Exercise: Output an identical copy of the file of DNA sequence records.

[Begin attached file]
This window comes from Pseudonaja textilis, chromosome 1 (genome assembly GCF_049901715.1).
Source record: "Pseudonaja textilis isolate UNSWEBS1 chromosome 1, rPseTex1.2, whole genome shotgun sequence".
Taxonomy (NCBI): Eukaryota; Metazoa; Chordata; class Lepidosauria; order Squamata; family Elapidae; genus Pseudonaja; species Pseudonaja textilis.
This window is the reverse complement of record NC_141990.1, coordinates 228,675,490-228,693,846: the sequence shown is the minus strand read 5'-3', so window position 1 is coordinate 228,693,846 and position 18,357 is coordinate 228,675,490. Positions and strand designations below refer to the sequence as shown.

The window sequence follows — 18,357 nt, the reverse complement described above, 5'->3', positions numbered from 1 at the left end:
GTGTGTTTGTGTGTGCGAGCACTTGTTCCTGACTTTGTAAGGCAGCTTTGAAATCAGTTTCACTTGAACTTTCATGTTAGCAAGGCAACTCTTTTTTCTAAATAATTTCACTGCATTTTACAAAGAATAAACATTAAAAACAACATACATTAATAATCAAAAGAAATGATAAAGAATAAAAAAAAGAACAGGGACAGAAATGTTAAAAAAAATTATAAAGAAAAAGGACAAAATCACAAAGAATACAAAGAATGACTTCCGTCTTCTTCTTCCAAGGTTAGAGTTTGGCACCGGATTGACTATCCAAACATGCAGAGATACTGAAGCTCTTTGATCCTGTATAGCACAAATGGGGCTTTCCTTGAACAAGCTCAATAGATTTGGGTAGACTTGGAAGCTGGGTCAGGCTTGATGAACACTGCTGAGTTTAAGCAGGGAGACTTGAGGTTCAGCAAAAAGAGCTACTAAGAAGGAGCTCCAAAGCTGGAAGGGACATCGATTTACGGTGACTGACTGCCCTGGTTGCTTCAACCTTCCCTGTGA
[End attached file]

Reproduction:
This window comes from Pseudonaja textilis, chromosome 1 (genome assembly GCF_049901715.1).
Source record: "Pseudonaja textilis isolate UNSWEBS1 chromosome 1, rPseTex1.2, whole genome shotgun sequence".
Taxonomy (NCBI): Eukaryota; Metazoa; Chordata; class Lepidosauria; order Squamata; family Elapidae; genus Pseudonaja; species Pseudonaja textilis.
This window is the reverse complement of record NC_141990.1, coordinates 228,675,490-228,693,846: the sequence shown is the minus strand read 5'-3', so window position 1 is coordinate 228,693,846 and position 18,357 is coordinate 228,675,490. Positions and strand designations below refer to the sequence as shown.

The window sequence follows — 18,357 nt, the reverse complement described above, 5'->3', positions numbered from 1 at the left end:
GTGTGTTTGTGTGTGCGAGCACTTGTTCCTGACTTTGTAAGGCAGCTTTGAAATCAGTTTCACTTGAACTTTCATGTTAGCAAGGCAACTCTTTTTTCTAAATAATTTCACTGCATTTTACAAAGAATAAACATTAAAAACAACATACATTAATAATCAAAAGAAATGATAAAGAATAAAAAAAAGAACAGGGACAGAAATGTTAAAAAAAATTATAAAGAAAAAGGACAAAATCACAAAGAATACAAAGAATGACTTCCGTCTTCTTCTTCCAAGGTTAGAGTTTGGCACCGGATTGACTATCCAAACATGCAGAGATACTGAAGCTCTTTGATCCTGTATAGCACAAATGGGGCTTTCCTTGAACAAGCTCAATAGATTTGGGTAGACTTGGAAGCTGGGTCAGGCTTGATGAACACTGCTGAGTTTAAGCAGGGAGACTTGAGGTTCAGCAAAAAGAGCTACTAAGAAGGAGCTCCAAAGCTGGAAGGGACATCGATTTACGGTGACTGACTGCCCTGGTTGCTTCAACCTTCCCTGTGA